The first mission dedicated to the study of the internal structure of Mars is coming to an end. The fault of the Martian dust. “I’m nearing the end here, due to the buildup of dust on my solar panels making it difficult to generate electricity”wrote the managers of the InSight rover on Twitter.
The official Insight account on Twitter has a community of nearly 800,000 people who have been following NASA’s adventures on Martian soil for 4 years. In the first person, the many tweets published over time have created a real connection with the Earth (in addition to the Mars 2020 mission with Perseverance). Today, everything stops. “Thank you for staying with me”added InSight on December 19.
In reality, the breakdown of communications with the base took place on December 15th. In a blog post, NASA presumes that the equipment on the device permanently ceased all activity on Sunday, December 18, a time during which ground (earth) crews continued to attempt to contact the device. If in doubt, they will continue to make attempts, because InSight may have encountered a problem that does not concern its batteries.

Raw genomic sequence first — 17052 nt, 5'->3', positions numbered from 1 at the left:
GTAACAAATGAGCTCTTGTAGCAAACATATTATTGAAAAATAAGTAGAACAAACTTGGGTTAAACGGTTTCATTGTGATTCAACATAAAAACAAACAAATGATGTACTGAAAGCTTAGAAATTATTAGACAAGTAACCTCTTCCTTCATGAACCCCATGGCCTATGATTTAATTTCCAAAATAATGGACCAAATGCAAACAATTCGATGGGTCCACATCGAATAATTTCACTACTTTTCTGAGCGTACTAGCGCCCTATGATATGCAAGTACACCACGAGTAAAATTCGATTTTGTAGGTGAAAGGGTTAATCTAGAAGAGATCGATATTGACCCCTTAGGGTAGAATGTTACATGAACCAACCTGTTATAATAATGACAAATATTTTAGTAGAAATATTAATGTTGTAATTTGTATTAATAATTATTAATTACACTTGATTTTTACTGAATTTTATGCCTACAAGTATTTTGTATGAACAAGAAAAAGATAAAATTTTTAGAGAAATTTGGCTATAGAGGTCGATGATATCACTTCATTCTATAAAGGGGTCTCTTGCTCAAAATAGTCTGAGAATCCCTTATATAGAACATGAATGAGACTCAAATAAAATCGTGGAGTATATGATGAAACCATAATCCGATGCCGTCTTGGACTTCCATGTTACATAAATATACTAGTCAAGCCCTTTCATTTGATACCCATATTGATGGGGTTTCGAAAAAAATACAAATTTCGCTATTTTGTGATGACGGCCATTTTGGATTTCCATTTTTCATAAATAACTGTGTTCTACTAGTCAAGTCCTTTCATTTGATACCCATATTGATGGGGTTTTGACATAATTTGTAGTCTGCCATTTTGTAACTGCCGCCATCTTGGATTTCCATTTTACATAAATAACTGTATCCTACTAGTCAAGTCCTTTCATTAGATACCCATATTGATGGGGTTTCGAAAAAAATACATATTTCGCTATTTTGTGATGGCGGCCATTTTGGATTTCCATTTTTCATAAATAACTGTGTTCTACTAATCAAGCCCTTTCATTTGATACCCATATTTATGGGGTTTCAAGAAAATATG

I’m getting close to the end here, due to dust gathering on my solar panels, making it hard to generate power. People often ask: don’t I have a way to dust myself off (wiper, blower, etc.)? It’s a fair question, and the short answer is this: (🧵) pic.twitter.com/fbFjj4AXf3
—NASA InSight (@NASAInSight) November 10, 2022
500 recorded earthquakes
For 4 years, Insight has known many adventures. Because on Mars, calm is only theoretical. At the end of its journey, the rover recorded no less than 500 earthquakes and at least one meteorite impact. For this, a seismic device was installed on the ground, to study the seismic activity and allow to imagine a 3D model of the structure of the red planet.
During his stay, he will also have discussed temperature with a device (thermal probe) dedicated to measuring heat transfer. Relevant monitoring to derive discoveries around the early formation of Mars. Another device was dedicated to wind measurement.
From research into the secret of the process that led to the formation of our planets more than 4 billion years ago, to the Twitter logbook, InSight will also come to end a mission that began in 2018 with a delay two years. Initially, its launch was to be effective in 2016 but a problem with an instrument caused it to miss its launch window. The error was very expensive: between 675 and 830 million dollars according to information made public.
Note that NASA is not the only agency to have embarked on InSight. For example, the seismic measuring instrument was provided by the French CNES (National Center for Space Studies). The thermal probe, for its part, came from the German Aerospace Center.